The Jackson County Green Energy Park turns a bad thing into lots of good ones. Located next to an old county landfill, the Park utilizes the methane from the decomposition of waste to create energy. When methane is burned, it turns into carbon dioxide and oxygen.
This energy produced from the methane is used to heat furnaces for glass making, kilns for ceramics, and forges for blacksmithing. Gas for heating a glass furnace is typically the largest cost for glass artists, so the use of methane allows the park to offer affordable rent to artists seeking studio space. The Glass Studio is one of the only hot shops in the world utilizing landfill methane gas as a fuel. An Anagama Kiln, modeled on an ancient Japanese design, is fired using wood and waste vegetable oil as fuels and is available for public firings several times throughout the year. The Metals Shop features the first blacksmith forges and art foundry ever fired on landfill gas.
The 281 tons of methane that the park keeps from entering the atmosphere each year equal:
• Removing 916 vehicles off the road, or
• Planting 1,305 acres of forest, or
• Preventing the use of 11,104 barrels of oil, or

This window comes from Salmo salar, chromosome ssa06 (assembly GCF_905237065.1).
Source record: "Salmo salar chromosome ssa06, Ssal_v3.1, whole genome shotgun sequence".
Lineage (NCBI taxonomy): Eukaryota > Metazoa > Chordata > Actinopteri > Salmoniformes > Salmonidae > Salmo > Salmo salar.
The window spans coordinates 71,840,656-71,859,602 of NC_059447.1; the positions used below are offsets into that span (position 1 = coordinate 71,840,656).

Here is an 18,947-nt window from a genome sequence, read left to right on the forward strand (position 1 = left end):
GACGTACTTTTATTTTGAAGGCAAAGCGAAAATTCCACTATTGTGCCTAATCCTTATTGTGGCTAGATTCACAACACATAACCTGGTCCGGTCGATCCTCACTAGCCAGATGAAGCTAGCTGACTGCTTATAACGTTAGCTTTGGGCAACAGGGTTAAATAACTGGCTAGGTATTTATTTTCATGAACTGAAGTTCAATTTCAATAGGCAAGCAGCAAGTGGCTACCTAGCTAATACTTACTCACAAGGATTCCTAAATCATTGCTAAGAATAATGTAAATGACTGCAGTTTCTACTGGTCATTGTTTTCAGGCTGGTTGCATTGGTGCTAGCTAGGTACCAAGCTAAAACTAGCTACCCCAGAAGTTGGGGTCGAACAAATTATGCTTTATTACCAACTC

• Displacing the use of 521,870 gallons of gas.
Visitors to the Green Energy Park can enjoy work made on the premises by multiple artists on display and for sale in the gallery. They can also tour the facility and see the craft process at work. The community studio is home to a number of artists, including glass artist Judy McManus, who has been working in the glass studio for nearly 10 years. Her work on display and for sale includes vessels, goblets, tumblers, bowls, and vases displaying swirls of color.
An outdoor Sculpture Garden features work by the winners of the Green Energy Park sculpture competitions, along with other pieces by local artists. Once a year, the Youth Arts Festival features 30 artists giving demos and hands-on experiences. It was at one of these festivals that young people were invited to paint the murals that decorate the outside of the building.